From Takashi Miike’s First Love to Kantemir Balagov’s Beanpole, introspecting on cinema at IFFI 2019

IFFI showcases the latest in world cinema as well as Indian art cinema, but when one receives the screening schedule, one cannot really make an educated guess on what films might be worth watching; one usually runs into noteworthy films entirely by accident.


Terminator: Dark Fate — As franchise's possibilities diminish, its continued future requires infusion of imagination

Schwarzenegger may be the best thing about Terminator: Dark Fate but it is still difficult to identify with him. It is the human element that the earliest films had — apart from their inventiveness — that is missing here and that’s a huge loss.


Girish Karnad’s last play Crossing to Talikota engrosses, but stops short of being politically audacious

A scrutiny of Girish Karnad's plays hardly shows him taking an adventurous path as a writer and he can broadly be taken to be ‘Nehruvian’ in his outlook, essentially showing faith in the post-independence ideology of the government, roughly describable as ‘anti-colonial nationalism'


The Sky is Pink fails to do justice to a true story by succumbing to gross generalisation on caregiving families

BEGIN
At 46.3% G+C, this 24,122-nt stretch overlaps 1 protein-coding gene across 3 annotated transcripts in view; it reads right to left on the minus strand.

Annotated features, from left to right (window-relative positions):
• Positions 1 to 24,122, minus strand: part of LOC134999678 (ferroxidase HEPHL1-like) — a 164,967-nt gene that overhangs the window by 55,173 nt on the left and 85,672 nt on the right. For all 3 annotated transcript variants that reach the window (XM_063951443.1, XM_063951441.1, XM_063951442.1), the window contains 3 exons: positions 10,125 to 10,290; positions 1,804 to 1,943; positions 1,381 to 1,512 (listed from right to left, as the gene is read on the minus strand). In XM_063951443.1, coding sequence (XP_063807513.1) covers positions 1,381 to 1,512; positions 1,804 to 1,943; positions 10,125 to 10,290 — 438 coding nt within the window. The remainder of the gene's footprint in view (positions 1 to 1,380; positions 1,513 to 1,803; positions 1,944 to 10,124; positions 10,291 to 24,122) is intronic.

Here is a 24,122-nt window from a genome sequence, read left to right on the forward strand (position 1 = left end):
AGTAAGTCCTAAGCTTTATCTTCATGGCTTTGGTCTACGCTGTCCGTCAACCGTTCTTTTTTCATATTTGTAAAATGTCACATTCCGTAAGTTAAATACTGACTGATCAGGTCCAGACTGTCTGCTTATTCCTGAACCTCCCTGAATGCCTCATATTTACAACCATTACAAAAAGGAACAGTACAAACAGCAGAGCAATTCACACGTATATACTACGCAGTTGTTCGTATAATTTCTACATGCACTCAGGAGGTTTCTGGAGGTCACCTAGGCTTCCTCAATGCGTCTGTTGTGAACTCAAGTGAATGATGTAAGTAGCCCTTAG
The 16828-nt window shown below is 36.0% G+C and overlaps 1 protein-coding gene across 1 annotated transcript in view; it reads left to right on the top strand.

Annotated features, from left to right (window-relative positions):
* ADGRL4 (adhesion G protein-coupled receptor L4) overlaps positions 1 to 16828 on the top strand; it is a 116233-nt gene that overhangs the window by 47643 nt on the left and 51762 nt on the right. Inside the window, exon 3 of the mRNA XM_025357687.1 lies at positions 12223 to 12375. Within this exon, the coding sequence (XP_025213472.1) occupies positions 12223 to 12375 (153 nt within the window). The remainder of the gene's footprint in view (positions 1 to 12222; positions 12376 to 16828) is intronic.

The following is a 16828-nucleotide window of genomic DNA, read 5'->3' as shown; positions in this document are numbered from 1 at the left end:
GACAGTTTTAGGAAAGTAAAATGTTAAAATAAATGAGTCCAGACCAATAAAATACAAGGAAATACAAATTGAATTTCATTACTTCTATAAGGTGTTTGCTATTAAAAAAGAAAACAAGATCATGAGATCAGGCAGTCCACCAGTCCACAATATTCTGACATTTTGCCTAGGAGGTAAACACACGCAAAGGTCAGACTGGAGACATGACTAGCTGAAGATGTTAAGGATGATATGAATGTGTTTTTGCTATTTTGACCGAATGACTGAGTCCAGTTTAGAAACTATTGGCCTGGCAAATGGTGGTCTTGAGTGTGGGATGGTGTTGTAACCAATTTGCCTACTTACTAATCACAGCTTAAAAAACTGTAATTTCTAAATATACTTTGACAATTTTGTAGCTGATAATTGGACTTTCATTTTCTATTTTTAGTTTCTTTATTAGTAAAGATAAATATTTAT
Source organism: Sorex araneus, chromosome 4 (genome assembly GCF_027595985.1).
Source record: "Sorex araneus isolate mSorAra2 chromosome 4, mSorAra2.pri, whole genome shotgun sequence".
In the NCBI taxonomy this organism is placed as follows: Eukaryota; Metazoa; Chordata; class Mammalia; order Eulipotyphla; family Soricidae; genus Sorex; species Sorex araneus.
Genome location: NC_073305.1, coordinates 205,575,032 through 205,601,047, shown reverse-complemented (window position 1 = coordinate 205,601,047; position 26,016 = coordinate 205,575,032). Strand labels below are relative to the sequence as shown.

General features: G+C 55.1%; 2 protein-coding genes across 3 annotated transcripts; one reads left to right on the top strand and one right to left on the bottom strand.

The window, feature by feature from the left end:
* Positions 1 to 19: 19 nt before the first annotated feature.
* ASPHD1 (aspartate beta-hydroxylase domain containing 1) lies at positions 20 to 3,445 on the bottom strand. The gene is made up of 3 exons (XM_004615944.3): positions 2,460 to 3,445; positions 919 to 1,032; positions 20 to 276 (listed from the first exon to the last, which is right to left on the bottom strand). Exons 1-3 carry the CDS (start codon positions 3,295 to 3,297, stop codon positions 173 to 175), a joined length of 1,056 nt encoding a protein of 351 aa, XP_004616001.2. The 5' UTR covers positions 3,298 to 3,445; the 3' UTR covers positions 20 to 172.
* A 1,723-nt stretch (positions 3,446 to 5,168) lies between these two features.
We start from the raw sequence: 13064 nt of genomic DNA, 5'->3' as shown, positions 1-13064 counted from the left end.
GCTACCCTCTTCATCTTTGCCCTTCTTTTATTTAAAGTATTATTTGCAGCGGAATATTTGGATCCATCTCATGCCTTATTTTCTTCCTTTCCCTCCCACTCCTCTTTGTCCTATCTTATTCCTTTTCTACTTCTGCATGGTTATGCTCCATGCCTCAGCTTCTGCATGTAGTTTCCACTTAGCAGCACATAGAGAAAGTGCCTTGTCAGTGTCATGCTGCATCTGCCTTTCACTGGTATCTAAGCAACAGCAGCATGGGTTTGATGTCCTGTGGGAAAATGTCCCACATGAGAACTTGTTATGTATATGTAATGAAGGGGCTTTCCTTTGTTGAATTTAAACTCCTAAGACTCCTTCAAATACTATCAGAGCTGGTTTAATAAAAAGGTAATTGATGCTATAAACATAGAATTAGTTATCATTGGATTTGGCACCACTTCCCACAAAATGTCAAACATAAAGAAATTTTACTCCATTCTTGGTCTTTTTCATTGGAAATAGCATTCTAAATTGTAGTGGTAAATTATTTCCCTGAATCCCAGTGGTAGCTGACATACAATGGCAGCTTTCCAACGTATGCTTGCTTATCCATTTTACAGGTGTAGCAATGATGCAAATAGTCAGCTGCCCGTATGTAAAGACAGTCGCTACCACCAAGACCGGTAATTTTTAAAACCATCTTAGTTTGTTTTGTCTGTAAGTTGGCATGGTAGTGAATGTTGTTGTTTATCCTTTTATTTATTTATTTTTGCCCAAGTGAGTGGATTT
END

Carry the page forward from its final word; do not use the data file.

The Sky is Pink, directed by Shonali Bose, is based on a ‘true story’, which has us wondering: should not a ‘true story’ contain personal detail specific to some people? The strange thing about this ‘true story’ is that none of the above is made evident, and its trajectory might hold good for any family dealing with the same illness. In order for the film to touch us with its story of human mortality, it would have needed to make it unique, instead of pandering to generalisation. But this is something it doesn’t even try to do.


Todd Phillips' Joker straddles genres of psychological realism and superhero fantasy — therein lies its flaw

The Joker is an extravagant character out of a cartoon strip and was perhaps correctly played by Jack Nicholson (Batman, 1989), but since then there has been a misunderstanding of the possibilities that the character offers


Hustlers harnesses animosity against Wall Street, but devolves into celebration of mindless spending

Hustlers is good entertainment, but it provides evidence of the mindless lifestyles promoted in free market economies